The UNICEF Report: 6-Years On
[6 March 2019] – This month marks 6-years since UNICEF released the report Children in Israeli Military Detention at a press conference held at the American Colony Hotel in Jerusalem. In the report UNICEF concluded that "the ill-treatment of children who come in contact with [Israel’s] military detention system appears to be widespread, systematic and institutionalized throughout the process”.
Following the release of the report and its 38 recommendations, the Israeli Ministry of Foreign Affairs statedthat it would “study the conclusions and work to implement them through on-going cooperation with UNICEF”. In accordance with this commitment the Ministry appointed the then military prosecutor in the West Bank, Lt. Col. Maurice Hirsch, as the "focal point for dialogue with UNICEF" and UNICEF undertook to publish periodic updates tracking progress.
In accordance with UNICEF’s undertaking two updates were published by the UN agency in October 2013
and February 2015
. Both updates listed assurances provided by the military authorities to UNICEF relating to improving safeguards for the protection of children and noted a number of positive developments. However, in 2015 UNICEF ultimately concluded that "reports of alleged ill-treatment of children during arrest, transfer, interrogation and detention have not significantly decreased”.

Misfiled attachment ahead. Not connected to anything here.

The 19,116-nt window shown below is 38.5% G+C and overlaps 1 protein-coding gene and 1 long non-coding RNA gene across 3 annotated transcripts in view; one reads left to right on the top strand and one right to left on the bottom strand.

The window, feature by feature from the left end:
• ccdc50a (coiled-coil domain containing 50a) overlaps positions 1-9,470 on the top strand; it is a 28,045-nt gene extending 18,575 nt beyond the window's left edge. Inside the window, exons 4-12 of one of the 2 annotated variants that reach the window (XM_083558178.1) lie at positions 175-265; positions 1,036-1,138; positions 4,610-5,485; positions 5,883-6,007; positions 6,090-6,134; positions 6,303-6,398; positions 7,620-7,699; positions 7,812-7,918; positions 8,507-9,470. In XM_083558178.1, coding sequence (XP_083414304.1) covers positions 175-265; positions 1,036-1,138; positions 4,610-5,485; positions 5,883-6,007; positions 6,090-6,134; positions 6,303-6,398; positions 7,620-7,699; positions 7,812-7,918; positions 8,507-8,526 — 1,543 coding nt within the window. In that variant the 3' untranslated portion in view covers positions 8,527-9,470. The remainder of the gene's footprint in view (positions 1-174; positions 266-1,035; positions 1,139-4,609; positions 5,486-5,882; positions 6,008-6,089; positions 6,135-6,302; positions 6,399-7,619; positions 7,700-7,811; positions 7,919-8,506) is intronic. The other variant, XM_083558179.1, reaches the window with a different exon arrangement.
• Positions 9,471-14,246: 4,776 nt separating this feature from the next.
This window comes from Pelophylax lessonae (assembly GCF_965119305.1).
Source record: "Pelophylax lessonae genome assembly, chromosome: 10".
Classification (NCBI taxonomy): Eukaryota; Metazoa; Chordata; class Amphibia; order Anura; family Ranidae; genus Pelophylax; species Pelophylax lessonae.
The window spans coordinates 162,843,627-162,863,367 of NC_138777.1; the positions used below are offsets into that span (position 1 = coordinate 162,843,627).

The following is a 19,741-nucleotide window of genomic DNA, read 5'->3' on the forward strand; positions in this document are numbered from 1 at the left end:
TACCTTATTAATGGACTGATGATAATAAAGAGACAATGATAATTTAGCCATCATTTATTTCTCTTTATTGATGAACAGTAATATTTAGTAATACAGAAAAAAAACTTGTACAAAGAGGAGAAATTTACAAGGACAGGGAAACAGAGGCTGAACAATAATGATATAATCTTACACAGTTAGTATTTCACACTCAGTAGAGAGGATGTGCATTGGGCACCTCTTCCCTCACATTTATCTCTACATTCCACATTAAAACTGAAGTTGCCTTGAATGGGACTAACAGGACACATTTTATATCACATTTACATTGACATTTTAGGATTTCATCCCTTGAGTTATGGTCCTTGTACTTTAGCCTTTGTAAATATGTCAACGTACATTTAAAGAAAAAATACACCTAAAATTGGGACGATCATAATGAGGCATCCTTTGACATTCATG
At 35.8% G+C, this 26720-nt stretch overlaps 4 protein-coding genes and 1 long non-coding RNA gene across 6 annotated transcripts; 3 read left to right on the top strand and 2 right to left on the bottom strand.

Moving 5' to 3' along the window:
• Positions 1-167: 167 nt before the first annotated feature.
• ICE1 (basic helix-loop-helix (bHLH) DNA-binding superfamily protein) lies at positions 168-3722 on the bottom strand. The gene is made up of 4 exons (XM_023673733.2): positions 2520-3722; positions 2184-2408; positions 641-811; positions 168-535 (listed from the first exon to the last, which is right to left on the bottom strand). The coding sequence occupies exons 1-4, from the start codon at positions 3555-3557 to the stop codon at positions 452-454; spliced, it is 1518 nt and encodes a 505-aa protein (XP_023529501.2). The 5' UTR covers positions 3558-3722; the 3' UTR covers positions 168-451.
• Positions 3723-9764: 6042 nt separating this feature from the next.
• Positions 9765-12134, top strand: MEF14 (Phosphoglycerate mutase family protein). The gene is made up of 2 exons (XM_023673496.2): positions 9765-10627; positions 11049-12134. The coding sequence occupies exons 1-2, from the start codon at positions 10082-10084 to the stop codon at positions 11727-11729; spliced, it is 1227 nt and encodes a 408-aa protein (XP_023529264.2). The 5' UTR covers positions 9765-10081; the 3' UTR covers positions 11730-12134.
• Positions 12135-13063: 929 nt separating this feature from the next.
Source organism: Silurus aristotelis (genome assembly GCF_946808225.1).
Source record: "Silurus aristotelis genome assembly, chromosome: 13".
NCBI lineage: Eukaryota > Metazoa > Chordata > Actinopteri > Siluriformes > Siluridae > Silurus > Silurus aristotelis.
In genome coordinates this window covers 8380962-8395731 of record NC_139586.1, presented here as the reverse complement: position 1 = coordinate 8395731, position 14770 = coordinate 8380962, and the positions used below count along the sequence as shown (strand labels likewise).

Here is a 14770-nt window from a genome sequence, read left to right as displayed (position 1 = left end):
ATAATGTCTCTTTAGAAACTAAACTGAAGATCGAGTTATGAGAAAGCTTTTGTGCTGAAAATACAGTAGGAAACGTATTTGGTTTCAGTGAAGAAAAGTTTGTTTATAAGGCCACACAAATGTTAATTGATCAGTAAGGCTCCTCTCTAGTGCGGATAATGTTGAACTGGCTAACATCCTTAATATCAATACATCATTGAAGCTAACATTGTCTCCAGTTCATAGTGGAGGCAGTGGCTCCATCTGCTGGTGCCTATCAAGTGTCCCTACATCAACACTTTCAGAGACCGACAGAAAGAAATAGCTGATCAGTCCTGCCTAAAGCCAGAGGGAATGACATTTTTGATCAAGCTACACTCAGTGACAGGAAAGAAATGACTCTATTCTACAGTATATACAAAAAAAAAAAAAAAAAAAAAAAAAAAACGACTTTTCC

In 2016, Lt. Col. Hirsch left his post as military prosecutor in the West Bank and took up a consultancy position with NGO Monitor, an organisation with ties to the settler movement. Since 2016, NGO Monitor has conducted a concerted campaign against UNICEF in an attempt to undermine the credibility of the UN agency’s reporting mechanisms.
While UNICEF continues to collect evidence from the field for its database in Jerusalem, no further updates have been published in 4 years. When asked about the absence of updates relating to the ill-treatment of children, UNICEF’s director in Jerusalem, Ms. Genevieve Boutin, stated that UNICEF does not “have any date set to publish a 3rdupdate” in accordance with its earlier undertaking. Although Ms. Boutin has stated that UNICEF continues to report on ill-treatment “through several types of [other] publication[s]”, these contain less than 10 percent of the content of the original updates and lack critical details.
Based on an assessment conducted by MCW, 6-years after the release of the UNICEF report, just one of the UN agency’s 38 recommendations has so far been substantially implemented. Further, the average annual detention rate remains 5 percent higher; the use of blindfolds is up 8 percent; reports of physical violence are up 10 percent; 73 percent of children are denied prompt legal access; and approximately 50 percent of child detainees continue to be forcibly transferred from the West Bank in violation of the Fourth Geneva Convention – a practice classified as a war crime under international humanitarian law.
In December 2018, 92 Australian politicians wrote
to Ms. Boutin thanking UNICEF for its important work on the issue of children held in military detention and encouraging the UN agency to resume issuing updates in accordance with its earlier undertaking.